Cyber Crime

No jail for Yahoo employee who used internal system to hack 6k accounts

The hacker and former Yahoo employee has been sentenced to 5 years probation at home.

In 2019, a 34-year-old reliability former Yahoo engineer named Reyes Daniel Ruiz was charged for hacking the accounts of 6000 young women using the special access granted to him as an employee at Yahoo.

The accounts included those of his colleagues, friends, and strangers. By doing so, he was stealing private photos and videos of a sexual nature in bulk along with also targeting their Dropbox, Facebook, Gmail, and iCloud accounts.

This resulted in over 2 TB of data being collected which would put the number of files in a range of 1000-4000.

Ruiz pleaded guilty back then in September 2019 accepting his crimes with his hearing scheduled for February 2020. However, it was delayed due to COVID-19 and now that it has been held, the decision can be touted as somewhat lenient.

According to the judgment, Ruiz has been sentenced to probation and house arrest for 5 years with terms that allow him only to leave his home for the following:




  1. Work
  2. Medical appointments
  3. Any religious duties
  4. Court related tasks

Furthermore, a fine of $5000 has been imposed with restitutory charges of $118,456 to compensate Yahoo for the damage he inflicted on them in terms of their reputation.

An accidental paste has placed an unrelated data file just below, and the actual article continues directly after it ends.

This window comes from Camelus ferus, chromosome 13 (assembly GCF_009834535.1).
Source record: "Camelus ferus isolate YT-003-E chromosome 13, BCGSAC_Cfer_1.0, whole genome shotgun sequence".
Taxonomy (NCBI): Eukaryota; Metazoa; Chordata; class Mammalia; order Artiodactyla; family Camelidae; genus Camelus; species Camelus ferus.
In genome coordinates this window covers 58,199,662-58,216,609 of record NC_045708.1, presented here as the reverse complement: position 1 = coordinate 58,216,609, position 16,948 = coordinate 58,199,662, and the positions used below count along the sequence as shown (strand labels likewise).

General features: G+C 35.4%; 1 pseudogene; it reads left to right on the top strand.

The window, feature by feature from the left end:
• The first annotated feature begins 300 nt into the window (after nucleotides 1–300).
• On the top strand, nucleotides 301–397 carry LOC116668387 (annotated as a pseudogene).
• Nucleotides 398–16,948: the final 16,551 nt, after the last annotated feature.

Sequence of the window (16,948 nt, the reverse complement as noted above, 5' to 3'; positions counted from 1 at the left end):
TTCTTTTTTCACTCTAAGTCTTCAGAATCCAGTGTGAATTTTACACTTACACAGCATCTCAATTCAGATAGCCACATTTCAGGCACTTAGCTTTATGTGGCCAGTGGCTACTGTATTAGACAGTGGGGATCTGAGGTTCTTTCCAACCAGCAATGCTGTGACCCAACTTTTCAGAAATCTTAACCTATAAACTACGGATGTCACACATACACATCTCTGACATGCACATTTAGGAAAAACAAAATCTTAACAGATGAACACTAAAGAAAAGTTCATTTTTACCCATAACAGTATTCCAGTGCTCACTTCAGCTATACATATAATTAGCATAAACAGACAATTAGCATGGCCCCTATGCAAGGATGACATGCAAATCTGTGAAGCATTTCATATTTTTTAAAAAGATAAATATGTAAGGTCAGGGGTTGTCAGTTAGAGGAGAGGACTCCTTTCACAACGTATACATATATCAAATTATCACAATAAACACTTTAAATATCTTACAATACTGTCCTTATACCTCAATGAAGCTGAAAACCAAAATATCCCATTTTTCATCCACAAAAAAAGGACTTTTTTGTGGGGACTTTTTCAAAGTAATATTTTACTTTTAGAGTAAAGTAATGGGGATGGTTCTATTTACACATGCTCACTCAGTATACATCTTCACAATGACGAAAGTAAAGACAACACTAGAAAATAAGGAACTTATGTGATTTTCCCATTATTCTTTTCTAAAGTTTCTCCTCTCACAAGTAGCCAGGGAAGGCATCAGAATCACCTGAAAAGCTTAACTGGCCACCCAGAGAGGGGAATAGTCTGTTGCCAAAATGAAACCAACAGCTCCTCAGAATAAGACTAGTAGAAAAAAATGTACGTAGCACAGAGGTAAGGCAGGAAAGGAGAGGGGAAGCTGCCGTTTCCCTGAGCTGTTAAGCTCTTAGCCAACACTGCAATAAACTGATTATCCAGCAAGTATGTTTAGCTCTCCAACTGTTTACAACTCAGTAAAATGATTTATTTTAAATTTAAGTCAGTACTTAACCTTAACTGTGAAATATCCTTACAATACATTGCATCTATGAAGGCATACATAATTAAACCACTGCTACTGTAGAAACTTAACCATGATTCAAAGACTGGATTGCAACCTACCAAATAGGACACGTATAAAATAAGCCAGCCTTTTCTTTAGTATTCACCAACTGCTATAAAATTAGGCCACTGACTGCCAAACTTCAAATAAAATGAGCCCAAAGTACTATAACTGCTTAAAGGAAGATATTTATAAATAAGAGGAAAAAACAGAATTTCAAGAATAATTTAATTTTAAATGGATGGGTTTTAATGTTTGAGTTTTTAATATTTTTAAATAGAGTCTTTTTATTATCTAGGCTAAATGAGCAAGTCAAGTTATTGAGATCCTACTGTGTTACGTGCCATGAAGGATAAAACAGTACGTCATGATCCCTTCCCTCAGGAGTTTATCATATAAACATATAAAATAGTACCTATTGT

Various other conditions have also been specified serving as guidelines for the entire probation process. For example, it is compulsory for him to work at least part-time for 20 hours/week along with notifying the probation officer on a multitude of actions – even something as simple as deciding a new place to live at.

Normally, for a crime of this nature, the punishment would be more severe of up-to 5 years in prison and a fine of $250,000. In this case, though due to cooperating with the court on the proceedings of the case, having no criminal history, and never publishing any of the stolen content online, he was dealt with very leniently.




Concluding, we are yet to see how this is seen by various human rights and other advocacy groups in the United States who may see such a judgment to be contrary to the very spirit of deterrence that is required in criminal law. Firms too should take heed and be more careful in controlling employee access to prevent any misuse.

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